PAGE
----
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The ‘Tweet and a Quarter College Essay

Blurry Words ImageConcentration isn’t easy in today’s day and age; one must really, pointedly make time and space to focus for anyone, let alone teenagers.  Just in communicating with others, teens’ attentions are pulled in multiple directions each day.  According to the Pew Internet & American Life Project, 63% of all teens report texting daily, with 60 being the average number of texts sent each day and for teens 14-17 the average number of texts written daily increases to 100.  Plus, 29% of all teens report using social networking sites, like Facebook, to communicate daily with friends.  Then, for college going teens, the amount of work assigned and expected to be learned in AP classes and the intricacy of the concepts presented requires focus, which can be already stretched–making everyday academics difficult, and focus for the college essay writing process even more complex.   So, when students and their parents read the college essay question that’s only 200 characters, the short response lulls them into believing that writing a response will be a piece of cake, giving relief in their already busy day.   Until, the student sits down and begins crafting an answer, only to realize that in order to provide the greater insights about themselves which will have to fit within that “Tweet and a Quarter” of space is going to require concentration and time.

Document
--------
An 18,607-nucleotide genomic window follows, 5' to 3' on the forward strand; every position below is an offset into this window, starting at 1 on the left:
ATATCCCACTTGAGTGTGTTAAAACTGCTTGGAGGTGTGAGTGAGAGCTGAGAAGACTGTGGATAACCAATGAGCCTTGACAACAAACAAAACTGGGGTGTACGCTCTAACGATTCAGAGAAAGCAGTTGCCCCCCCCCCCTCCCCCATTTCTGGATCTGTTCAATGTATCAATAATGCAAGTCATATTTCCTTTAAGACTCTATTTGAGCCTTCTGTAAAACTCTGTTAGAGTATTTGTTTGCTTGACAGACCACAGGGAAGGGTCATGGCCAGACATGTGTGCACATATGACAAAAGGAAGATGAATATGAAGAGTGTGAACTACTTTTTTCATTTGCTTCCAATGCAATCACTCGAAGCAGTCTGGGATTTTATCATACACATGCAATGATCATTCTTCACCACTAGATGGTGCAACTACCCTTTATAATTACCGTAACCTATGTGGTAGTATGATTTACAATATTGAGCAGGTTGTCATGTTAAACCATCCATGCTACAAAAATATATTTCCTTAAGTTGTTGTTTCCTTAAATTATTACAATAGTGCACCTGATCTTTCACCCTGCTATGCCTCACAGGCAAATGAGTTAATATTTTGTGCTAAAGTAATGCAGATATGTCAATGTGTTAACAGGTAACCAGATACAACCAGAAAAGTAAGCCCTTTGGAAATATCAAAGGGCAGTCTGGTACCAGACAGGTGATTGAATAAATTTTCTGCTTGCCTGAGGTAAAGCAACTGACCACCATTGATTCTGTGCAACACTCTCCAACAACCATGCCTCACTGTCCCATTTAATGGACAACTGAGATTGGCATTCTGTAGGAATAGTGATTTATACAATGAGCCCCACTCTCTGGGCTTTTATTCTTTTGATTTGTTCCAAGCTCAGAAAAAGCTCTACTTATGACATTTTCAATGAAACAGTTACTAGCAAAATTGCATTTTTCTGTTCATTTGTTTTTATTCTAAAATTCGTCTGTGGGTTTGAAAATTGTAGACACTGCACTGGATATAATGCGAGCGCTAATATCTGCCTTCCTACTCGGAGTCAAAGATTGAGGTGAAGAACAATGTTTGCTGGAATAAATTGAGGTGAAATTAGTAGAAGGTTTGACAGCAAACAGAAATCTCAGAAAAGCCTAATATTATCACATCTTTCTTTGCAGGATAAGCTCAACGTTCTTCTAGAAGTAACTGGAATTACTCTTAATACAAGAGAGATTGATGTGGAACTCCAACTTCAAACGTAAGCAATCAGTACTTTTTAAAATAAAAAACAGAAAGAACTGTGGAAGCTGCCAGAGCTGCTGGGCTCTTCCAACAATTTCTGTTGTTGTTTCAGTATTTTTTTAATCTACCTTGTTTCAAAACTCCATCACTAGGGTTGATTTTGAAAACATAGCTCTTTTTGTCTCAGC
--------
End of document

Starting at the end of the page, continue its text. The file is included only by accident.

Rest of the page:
Thinking seriously about one’s experience and what one values isn’t a daily meditation for most people, let alone teenagers.  Given the myriad of demands on a teenager’s attention, writing the college essays, which require introspection to draft a competitive statement, can quickly become stressful.   Try and write the perfect “Tweet” of a college essay in the first draft, limiting one’s thinking to the character count, is fraught with difficulties that tests even the most avid writer.    However, following the writing process–brainstorm, outline, drafting, editing–helps ease student’s stress.   The character count forces applicants “say what you mean and mean what you say,” pushing Seniors to really have to think through their ideas.  The writing process gives students the needed steps to work through their thinking in pieces, rather than all at once.  So, while writing multiple drafts may try one’s patience, a confidence in the final edits will be created.

Photo Credit: Art Baird, Creative Marbles Consultancy, 2012